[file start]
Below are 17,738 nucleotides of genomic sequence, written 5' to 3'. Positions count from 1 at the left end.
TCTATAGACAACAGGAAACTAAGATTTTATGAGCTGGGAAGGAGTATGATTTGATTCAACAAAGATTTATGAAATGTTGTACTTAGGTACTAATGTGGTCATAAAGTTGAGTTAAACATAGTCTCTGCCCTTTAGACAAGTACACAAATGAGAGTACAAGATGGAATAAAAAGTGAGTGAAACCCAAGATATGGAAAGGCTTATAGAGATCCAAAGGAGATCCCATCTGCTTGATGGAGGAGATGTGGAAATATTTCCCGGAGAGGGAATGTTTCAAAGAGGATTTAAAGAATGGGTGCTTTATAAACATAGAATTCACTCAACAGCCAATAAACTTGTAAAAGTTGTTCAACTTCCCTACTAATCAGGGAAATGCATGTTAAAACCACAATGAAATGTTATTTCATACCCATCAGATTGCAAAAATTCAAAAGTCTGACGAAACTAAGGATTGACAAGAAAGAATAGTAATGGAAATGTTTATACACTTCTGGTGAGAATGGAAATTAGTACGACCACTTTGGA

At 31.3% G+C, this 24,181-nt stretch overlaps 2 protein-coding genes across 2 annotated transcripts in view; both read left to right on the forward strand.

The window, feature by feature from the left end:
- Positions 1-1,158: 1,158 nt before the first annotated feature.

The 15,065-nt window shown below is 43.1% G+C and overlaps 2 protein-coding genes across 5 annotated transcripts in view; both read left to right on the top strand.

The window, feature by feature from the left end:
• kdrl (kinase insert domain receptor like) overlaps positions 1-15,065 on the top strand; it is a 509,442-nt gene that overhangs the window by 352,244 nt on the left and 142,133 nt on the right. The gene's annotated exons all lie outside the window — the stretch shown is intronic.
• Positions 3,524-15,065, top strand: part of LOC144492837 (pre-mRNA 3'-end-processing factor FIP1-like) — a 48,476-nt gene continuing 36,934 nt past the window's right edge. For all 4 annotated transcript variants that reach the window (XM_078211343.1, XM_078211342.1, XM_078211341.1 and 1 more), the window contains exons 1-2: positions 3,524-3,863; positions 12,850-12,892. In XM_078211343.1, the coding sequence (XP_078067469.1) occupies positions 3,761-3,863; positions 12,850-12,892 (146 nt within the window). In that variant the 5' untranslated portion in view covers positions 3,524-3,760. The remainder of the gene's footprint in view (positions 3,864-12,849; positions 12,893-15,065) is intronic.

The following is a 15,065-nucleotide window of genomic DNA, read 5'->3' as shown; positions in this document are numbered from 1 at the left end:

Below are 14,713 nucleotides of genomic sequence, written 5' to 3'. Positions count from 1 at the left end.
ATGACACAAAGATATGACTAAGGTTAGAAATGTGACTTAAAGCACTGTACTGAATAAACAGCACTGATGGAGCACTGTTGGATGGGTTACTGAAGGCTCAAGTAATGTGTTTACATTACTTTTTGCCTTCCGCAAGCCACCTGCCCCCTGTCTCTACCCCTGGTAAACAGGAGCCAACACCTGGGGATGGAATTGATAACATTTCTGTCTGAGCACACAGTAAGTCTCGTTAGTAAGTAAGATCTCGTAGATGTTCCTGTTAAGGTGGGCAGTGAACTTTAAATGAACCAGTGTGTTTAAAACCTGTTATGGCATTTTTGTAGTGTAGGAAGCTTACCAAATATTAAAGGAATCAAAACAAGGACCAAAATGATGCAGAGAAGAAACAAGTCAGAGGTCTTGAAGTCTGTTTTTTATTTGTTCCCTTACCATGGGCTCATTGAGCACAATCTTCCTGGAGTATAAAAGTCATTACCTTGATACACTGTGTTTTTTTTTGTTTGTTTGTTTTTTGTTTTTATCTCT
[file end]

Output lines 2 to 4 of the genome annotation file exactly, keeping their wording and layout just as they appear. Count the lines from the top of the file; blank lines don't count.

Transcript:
TCTATAGACAACAGGAAACTAAGATTTTATGAGCTGGGAAGGAGTATGATTTGATTCAACAAAGATTTATGAAATGTTGTACTTAGGTACTAATGTGGTCATAAAGTTGAGTTAAACATAGTCTCTGCCCTTTAGACAAGTACACAAATGAGAGTACAAGATGGAATAAAAAGTGAGTGAAACCCAAGATATGGAAAGGCTTATAGAGATCCAAAGGAGATCCCATCTGCTTGATGGAGGAGATGTGGAAATATTTCCCGGAGAGGGAATGTTTCAAAGAGGATTTAAAGAATGGGTGCTTTATAAACATAGAATTCACTCAACAGCCAATAAACTTGTAAAAGTTGTTCAACTTCCCTACTAATCAGGGAAATGCATGTTAAAACCACAATGAAATGTTATTTCATACCCATCAGATTGCAAAAATTCAAAAGTCTGACGAAACTAAGGATTGACAAGAAAGAATAGTAATGGAAATGTTTATACACTTCTGGTGAGAATGGAAATTAGTACGACCACTTTGGA

At 31.3% G+C, this 24,181-nt stretch overlaps 2 protein-coding genes across 2 annotated transcripts in view; both read left to right on the forward strand.

The window, feature by feature from the left end: